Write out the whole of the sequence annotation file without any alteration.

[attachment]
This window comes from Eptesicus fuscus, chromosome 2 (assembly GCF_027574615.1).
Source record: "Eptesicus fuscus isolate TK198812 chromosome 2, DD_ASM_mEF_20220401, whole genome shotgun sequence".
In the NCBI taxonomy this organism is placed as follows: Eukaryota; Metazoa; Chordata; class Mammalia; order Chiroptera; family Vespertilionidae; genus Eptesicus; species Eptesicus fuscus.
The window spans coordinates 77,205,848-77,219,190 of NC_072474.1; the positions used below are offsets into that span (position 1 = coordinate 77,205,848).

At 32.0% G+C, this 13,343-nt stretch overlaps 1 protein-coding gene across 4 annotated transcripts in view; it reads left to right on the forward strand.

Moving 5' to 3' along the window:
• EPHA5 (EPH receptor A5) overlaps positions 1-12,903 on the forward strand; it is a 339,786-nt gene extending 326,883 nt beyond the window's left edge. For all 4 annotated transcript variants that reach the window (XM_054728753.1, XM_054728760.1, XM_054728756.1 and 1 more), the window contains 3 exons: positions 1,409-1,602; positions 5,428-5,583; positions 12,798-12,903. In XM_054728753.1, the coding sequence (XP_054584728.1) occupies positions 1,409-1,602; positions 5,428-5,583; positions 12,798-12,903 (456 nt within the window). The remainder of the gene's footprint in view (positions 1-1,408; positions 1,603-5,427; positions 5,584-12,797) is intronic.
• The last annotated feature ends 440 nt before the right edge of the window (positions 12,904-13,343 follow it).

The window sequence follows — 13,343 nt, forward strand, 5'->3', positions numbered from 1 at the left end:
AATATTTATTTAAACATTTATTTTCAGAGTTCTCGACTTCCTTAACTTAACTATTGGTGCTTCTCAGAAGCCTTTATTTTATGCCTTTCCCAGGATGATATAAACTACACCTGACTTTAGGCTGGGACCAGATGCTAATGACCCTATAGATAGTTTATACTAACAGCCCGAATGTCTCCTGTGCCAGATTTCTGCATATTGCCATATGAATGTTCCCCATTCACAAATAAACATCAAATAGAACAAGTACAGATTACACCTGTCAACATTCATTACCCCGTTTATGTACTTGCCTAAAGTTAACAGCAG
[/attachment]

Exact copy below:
This window comes from Eptesicus fuscus, chromosome 2 (assembly GCF_027574615.1).
Source record: "Eptesicus fuscus isolate TK198812 chromosome 2, DD_ASM_mEF_20220401, whole genome shotgun sequence".
In the NCBI taxonomy this organism is placed as follows: Eukaryota; Metazoa; Chordata; class Mammalia; order Chiroptera; family Vespertilionidae; genus Eptesicus; species Eptesicus fuscus.
The window spans coordinates 77,205,848-77,219,190 of NC_072474.1; the positions used below are offsets into that span (position 1 = coordinate 77,205,848).

At 32.0% G+C, this 13,343-nt stretch overlaps 1 protein-coding gene across 4 annotated transcripts in view; it reads left to right on the forward strand.

Moving 5' to 3' along the window:
• EPHA5 (EPH receptor A5) overlaps positions 1-12,903 on the forward strand; it is a 339,786-nt gene extending 326,883 nt beyond the window's left edge. For all 4 annotated transcript variants that reach the window (XM_054728753.1, XM_054728760.1, XM_054728756.1 and 1 more), the window contains 3 exons: positions 1,409-1,602; positions 5,428-5,583; positions 12,798-12,903. In XM_054728753.1, the coding sequence (XP_054584728.1) occupies positions 1,409-1,602; positions 5,428-5,583; positions 12,798-12,903 (456 nt within the window). The remainder of the gene's footprint in view (positions 1-1,408; positions 1,603-5,427; positions 5,584-12,797) is intronic.
• The last annotated feature ends 440 nt before the right edge of the window (positions 12,904-13,343 follow it).

The window sequence follows — 13,343 nt, forward strand, 5'->3', positions numbered from 1 at the left end:
AATATTTATTTAAACATTTATTTTCAGAGTTCTCGACTTCCTTAACTTAACTATTGGTGCTTCTCAGAAGCCTTTATTTTATGCCTTTCCCAGGATGATATAAACTACACCTGACTTTAGGCTGGGACCAGATGCTAATGACCCTATAGATAGTTTATACTAACAGCCCGAATGTCTCCTGTGCCAGATTTCTGCATATTGCCATATGAATGTTCCCCATTCACAAATAAACATCAAATAGAACAAGTACAGATTACACCTGTCAACATTCATTACCCCGTTTATGTACTTGCCTAAAGTTAACAGCAG